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WHAT: Political Prisoner Letter-Writing Dinner
WHEN: 7pm sharp, Tuesday, May 4th, 2021
WHERE: your home (or wherever you happen to be)
COST: Free

At the moment, there are 13 Black Liberation elders being held in federal and state prisons in the U.S. All have been inside for decades, and several are severely ill and being denied adequate medical care. Though the United States government claims to not hold political prisoners, the treatment of these men betrays the truth. Repeatedly parole is denied based on affiliations and statements that the state deems unacceptable. Mail is messed with, humane medical treatment is withheld, as if the state is still seeking to break their bodies and crush their spirits. As if it wants them all to die behind bars. The state wishes to deny that there are political prisoners, while punishing elders for maintaining their convictions. Our solidarity is our strength in the face of this ongoing repression. One simple but important act of active solidarity is to write letters to our imprisoned elders; it shows both our political prisoners and their captors that we have not forgotten them, and can help build bridges between generations and across movement divides. In this spirit, please join NYC ABC and Page One Collective in writing to Sundiata Acoli.

A New York Black Panther, Sundiata Acoli endured two years of prison awaiting trial for the Panther 21 Conspiracy Case. He and his comrades were eventually acquitted on all the bogus charges. The case was historic and a classic example of police and government attempting to neutralize organizations by incarcerating their leadership. As a result of this political attack and because of the immense pressure and surveillance from the FBI and local police Sundiata, like many other Panther leaders went “underground.”  On May 2, 1973, Sundiata Acoli, Assata Shakur and Zayd Shakur were ambushed and attacked by state troopers on the New Jersey Turnpike. Assata was wounded and Zayd was killed. During the gun battle a state trooper was shot and killed in self defense. Sundiata was tried in an environment of mass hysteria and convicted, although there was no credible evidence that he killed the trooper or had been involved in the shooting. He was sentenced to thirty years. Sundiata was ordered to be released on parole by a state appeals court in New Jersey in September 2014 when the court ruled the parole board had “acted arbitrarily and capriciously” when it previously denied him parole. The State of New Jersey appealed the decision and won. More information: https://sundiataacolifc.org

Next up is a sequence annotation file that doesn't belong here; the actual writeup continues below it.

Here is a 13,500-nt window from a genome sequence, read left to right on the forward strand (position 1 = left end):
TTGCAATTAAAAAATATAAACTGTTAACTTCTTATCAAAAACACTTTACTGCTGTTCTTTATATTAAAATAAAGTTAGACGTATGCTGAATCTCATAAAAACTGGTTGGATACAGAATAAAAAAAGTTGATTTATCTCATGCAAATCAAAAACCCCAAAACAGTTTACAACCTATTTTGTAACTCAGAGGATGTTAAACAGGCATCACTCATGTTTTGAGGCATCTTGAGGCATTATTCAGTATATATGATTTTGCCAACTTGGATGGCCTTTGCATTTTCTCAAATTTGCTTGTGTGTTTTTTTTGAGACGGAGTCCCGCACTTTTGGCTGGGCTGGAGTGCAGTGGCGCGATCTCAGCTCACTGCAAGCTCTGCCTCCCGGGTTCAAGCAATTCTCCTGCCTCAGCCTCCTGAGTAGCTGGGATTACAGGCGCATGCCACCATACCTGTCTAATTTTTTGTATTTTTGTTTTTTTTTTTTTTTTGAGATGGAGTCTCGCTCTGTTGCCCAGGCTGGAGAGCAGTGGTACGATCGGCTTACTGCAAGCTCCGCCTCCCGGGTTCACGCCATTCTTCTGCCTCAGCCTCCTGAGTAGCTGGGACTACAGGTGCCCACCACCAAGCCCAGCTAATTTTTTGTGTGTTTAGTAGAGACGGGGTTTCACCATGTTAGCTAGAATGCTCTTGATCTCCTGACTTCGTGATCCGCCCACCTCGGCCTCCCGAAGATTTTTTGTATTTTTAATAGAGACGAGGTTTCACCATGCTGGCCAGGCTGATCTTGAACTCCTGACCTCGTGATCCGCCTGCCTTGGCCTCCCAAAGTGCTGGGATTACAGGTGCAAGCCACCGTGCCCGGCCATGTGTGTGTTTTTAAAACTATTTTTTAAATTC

Please take the time to write a letter to Sundiata (and share a photo of your completed envelopes with us online):
Sundiata Acoli* #39794-066

FCI Cumberland
Federal Correctional Institution
Post Office Box 1000
Cumberland, Maryland 21501
*Address envelope to Clark Squire




Source: Nycabc.wordpress.com